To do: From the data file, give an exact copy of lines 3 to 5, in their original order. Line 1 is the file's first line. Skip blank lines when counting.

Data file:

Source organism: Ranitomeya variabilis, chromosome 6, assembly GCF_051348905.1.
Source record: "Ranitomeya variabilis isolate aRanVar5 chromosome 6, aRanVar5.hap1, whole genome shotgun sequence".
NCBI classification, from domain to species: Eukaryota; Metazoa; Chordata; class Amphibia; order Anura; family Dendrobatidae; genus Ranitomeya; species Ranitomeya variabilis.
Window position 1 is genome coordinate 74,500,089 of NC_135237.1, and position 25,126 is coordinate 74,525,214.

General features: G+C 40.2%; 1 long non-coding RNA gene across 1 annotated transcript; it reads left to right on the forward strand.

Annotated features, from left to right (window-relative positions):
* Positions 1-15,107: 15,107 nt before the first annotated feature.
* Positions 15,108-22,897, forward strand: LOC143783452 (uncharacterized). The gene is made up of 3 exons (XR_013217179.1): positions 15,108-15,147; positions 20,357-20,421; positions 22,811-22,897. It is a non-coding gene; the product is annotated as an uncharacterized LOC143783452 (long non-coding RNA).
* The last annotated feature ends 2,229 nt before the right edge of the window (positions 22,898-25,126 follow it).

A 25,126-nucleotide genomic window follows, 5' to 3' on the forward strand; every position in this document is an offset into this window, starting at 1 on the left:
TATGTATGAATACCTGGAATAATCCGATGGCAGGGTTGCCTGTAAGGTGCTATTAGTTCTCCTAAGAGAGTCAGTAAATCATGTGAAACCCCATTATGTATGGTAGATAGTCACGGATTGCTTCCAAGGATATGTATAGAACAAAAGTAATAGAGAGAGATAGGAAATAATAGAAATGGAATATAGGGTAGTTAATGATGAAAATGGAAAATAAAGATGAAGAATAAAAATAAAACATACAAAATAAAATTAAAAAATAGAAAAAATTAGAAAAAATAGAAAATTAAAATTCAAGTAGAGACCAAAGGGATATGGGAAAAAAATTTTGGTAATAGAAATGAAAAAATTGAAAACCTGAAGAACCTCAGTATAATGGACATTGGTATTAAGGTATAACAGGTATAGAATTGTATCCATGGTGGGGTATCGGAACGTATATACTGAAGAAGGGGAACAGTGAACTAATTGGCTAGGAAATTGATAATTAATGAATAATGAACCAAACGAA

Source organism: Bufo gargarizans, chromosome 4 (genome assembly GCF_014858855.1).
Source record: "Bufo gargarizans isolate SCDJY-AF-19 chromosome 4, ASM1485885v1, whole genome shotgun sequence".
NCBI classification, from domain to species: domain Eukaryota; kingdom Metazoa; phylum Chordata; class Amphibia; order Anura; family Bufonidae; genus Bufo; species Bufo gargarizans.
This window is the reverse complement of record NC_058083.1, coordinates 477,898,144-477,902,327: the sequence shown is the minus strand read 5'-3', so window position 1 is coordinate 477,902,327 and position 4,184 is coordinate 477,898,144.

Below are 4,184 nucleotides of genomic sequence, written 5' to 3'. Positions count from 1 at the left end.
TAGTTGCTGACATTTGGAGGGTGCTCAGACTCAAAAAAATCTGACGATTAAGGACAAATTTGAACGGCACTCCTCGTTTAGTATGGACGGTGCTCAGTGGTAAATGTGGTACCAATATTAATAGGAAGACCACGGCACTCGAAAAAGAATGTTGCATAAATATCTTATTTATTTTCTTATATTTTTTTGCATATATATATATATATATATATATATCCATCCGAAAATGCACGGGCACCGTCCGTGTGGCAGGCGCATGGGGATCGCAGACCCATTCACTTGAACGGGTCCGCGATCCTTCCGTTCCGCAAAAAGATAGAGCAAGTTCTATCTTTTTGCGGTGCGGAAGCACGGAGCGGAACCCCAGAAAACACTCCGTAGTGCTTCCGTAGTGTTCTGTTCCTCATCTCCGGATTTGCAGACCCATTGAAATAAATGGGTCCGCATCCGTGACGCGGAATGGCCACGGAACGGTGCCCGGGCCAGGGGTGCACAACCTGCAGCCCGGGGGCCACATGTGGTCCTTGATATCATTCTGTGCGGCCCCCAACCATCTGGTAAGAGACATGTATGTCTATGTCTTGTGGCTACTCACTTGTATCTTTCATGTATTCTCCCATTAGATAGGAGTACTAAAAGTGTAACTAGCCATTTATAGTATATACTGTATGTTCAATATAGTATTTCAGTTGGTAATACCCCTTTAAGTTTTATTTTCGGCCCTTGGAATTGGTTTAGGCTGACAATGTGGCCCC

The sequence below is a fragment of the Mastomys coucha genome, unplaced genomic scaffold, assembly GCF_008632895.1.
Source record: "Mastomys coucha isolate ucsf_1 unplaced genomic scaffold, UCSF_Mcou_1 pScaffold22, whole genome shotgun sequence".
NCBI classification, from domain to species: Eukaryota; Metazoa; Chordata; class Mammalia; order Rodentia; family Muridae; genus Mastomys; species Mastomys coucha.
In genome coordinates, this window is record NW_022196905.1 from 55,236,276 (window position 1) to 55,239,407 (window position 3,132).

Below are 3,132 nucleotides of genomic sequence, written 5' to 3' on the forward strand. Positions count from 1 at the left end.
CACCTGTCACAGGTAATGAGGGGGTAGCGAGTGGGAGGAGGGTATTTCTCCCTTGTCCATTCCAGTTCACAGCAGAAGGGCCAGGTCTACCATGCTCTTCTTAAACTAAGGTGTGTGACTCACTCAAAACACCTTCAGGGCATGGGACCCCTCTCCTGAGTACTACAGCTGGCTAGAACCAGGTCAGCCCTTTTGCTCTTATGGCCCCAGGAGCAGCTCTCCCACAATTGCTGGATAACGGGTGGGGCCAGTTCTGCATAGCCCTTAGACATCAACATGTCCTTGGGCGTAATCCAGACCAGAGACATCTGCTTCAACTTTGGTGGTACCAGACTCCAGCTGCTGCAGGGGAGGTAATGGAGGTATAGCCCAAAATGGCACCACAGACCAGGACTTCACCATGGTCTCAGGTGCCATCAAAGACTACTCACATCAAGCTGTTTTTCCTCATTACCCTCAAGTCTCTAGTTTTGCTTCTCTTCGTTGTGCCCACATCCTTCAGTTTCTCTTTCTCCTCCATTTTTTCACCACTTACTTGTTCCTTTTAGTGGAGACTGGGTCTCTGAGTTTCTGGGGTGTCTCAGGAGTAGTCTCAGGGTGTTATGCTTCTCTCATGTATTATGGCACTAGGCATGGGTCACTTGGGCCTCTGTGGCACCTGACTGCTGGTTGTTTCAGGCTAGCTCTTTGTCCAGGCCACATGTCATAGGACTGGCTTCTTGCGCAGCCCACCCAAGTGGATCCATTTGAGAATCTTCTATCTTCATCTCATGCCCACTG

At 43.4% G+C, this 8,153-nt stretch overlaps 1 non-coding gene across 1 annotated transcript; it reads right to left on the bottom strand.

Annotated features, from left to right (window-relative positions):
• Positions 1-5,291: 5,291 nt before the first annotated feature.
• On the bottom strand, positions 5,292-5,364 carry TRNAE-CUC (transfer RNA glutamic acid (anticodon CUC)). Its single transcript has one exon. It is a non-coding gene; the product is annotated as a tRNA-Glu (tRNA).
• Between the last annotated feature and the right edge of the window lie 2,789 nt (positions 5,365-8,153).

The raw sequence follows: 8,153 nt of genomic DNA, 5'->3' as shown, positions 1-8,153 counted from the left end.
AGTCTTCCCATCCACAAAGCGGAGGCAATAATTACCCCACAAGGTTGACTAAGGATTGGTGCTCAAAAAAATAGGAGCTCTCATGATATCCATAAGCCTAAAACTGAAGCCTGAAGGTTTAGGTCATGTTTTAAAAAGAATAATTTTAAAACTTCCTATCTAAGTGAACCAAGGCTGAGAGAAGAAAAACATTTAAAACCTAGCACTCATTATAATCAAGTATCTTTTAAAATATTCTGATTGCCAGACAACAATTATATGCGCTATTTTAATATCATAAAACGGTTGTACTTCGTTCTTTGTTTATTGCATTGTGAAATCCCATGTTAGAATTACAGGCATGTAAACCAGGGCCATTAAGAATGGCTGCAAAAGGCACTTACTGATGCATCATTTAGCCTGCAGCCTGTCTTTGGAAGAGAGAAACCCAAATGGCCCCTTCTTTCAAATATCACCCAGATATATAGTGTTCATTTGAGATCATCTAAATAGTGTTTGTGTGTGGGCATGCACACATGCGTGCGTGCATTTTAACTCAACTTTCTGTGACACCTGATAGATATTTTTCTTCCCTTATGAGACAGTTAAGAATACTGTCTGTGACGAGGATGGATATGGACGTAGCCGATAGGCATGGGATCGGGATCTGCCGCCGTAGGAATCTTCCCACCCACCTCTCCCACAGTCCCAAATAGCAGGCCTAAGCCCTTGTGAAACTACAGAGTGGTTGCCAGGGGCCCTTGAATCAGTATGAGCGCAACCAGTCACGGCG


NCBI classification, from domain to species: Eukaryota; Metazoa; Chordata; class Amphibia; order Anura; family Dendrobatidae; genus Ranitomeya; species Ranitomeya variabilis.
Window position 1 is genome coordinate 74,500,089 of NC_135237.1, and position 25,126 is coordinate 74,525,214.

General features: G+C 40.2%; 1 long non-coding RNA gene across 1 annotated transcript; it reads left to right on the forward strand.